Saturday, January 03, 2009

Jury Duty

As a farewell to 2008, I received a summons for Jury Duty for the second time in 2008, and third time in six years.

That seems a bit excessive, to be perfectly honest, but I am pleased to perform my civic duties.

My first summons resulted in my being placed on a case at the Forest Hills courthouse in Jamaica Plain. It lasted two days. What I thought was a cut-and-dry drug-dealer-caught-red-handed resulted in an acquittal. To my surprise, while in chambers, the rest of the jury determined that the DA had not proven without reasonable doubt that the drugs were in the possession of the individual charged.

While the evidence was pretty obvious that this guy was guilty, they were right. Being the lone holdout to that point, I begrudgingly changed my vote to "not guilty," now matching the rest of the jury and acquitting this thug of his accusal.

The judge met us in chambers afterward, courteously thanking us for our participation and finally being able to comment about the case. She told us that our decision, while quite difficult, was most likely the right one, and that we might be comforted to know that the heretofore defendant was to be tried for similar charges twice more. In other words, perhaps he'd be put away after one of those trials.

My second jury duty summons resulted in a follow-up note relieving me of my duty a few weeks before the scheduled date. I guess there weren't many criminals awaiting trial in Boston earlier in the year.

Now, here we are again. Jury Duty once more. They picked an inopportune date - one where I'll be in Iceland. But, they allow jurors to postpone the service date once with no questions asked, so I replied with an alternate date.

I suppose it's odd that I'm looking forward to serving on a jury once again. But I'm a pretty atypical guy. I can't wait!


Alison said...

I just got my jury duty notice in the mail the other day. I served 3 years ago, they waited to send my summons almost on my 3 year anniversary. There are 4 people who live in my house and we've all gotten notices within the last month.

I am not looking forward to it at all. I know, I know, it's my civic duty, so I'll do it and not try to come up with some excuse not to, but I won't be happy about it.

Anonymous said...

You like jury duty no doubt because you're salaried. It absolutely sucks when you're self-employed because of the potential lost income. I got stuck on a lengthy civil suit a year ago (about three weeks) and it really cost me an arm and a leg. Suffolk county residents get screwed when it comes to jury duty. a high percentage of the county's residents (higher than surrounding counties) are either non-citizens or otherwise ineligible/unwilling to serve, and that means the county's jury pool is smaller, and that in turn means Boston (and Chelsea, Winthrop and Revere) residents have to serve on juries more often than citizens in other Massachusetts counties.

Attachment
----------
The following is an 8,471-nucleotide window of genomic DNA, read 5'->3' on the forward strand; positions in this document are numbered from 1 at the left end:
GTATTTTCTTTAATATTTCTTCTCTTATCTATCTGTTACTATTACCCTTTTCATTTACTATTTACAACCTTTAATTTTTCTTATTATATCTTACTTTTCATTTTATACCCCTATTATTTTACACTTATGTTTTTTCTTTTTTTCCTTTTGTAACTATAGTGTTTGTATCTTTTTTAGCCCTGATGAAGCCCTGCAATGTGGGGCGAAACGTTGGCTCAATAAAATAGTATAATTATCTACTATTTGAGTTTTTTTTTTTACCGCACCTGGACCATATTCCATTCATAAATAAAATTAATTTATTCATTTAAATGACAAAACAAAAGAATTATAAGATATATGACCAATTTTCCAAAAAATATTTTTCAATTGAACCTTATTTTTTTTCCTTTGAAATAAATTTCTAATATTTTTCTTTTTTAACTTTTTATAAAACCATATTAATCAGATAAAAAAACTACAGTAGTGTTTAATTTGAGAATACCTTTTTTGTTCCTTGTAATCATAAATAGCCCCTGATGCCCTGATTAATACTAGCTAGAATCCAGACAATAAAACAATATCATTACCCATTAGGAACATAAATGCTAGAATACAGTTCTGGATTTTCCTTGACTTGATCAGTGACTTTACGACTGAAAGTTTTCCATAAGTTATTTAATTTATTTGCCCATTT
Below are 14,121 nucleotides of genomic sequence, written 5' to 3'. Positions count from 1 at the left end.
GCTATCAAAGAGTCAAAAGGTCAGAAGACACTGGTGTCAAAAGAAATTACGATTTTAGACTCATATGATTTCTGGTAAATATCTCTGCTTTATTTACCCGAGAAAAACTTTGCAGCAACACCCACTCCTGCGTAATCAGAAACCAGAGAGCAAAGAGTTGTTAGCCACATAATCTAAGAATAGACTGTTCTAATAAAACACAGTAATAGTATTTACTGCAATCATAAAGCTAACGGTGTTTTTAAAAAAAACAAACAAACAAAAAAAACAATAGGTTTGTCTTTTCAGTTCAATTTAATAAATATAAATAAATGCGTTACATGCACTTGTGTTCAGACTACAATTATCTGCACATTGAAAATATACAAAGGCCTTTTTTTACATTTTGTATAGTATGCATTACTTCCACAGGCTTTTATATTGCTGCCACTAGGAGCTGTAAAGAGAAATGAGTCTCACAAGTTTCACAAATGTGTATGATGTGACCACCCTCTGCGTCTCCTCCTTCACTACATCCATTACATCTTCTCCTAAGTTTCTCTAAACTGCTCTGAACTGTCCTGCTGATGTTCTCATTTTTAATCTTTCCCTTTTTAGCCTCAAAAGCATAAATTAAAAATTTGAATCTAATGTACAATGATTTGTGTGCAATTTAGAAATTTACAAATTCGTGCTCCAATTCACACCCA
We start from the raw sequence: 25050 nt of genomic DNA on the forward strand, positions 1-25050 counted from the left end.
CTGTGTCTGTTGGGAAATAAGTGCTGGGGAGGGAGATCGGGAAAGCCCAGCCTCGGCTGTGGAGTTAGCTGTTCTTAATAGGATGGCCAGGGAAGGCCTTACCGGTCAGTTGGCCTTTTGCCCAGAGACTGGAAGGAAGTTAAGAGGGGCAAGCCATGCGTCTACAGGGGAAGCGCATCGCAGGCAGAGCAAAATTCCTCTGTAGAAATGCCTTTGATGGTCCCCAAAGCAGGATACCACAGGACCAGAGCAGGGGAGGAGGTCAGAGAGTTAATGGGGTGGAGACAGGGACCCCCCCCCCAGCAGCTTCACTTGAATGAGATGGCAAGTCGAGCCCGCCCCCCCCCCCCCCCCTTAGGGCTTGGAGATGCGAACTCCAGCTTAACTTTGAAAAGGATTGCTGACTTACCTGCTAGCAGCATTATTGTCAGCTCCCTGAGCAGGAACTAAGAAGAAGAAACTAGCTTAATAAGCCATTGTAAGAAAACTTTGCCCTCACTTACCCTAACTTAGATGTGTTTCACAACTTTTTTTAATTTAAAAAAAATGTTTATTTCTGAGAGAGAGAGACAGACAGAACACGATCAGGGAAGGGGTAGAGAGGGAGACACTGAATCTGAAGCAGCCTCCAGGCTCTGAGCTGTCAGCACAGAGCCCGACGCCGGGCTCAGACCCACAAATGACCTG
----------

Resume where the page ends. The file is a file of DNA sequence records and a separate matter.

Anonymous said...

True Anonymous, but small inconveniences of civic service and being active in politics is a very small price to pay for our way of life and governance.

We could always do it the way Russia does, but I doubt that be good for business in the long run.

Anonymous said...

True Anonymous, but small inconveniences of civic service and being active in politics is a very small price to pay for our way of life and governance.

I didn't say otherwise, but that's no excuse for a system that's unfair to residents of certain counties. County government is largely an anachronism in Massachusetts anyway; why not tweak county jury pools so that, say, Brookline (Norfolk County) residents might occasionally have to serve on Boston (Suffolk County) juries, or Boston residents in Cambridge (Middlesex County) juries, etc? I don't mind doing my civic duty, but I don't think I should have to serve more frequently than someone living four blocks away across an imaginary county line simply because of an accident of geography. There's also no excuse for the miserable per diem (I think it's about $50) they give you. Our current system pinches pennies on the backs of self-employed people. If you're salaried or retired you suffer little or no income drop. If you're self-employed like me it's a genuine financial hardship to get stuck on a long trial. Which is extremely counterproductive, as it heavily incentivizes some jurors to do everything in their power to avoid being called up. I wouldn't trade our jury system with any other -- but it REALLY could use some reforms...

Anonymous said...

52 jurors were at a trial and at least 30 were excused for reasons that we do not know(on the day of the trial and in the court room) and I do not think it is fair that anyone is excused unless it is one of the statutory reasons that are pre- disqualifiers...if you say nothing your odds of serving are much greater than those who try to get out of it. system in massachusetts is unfair and must be fixed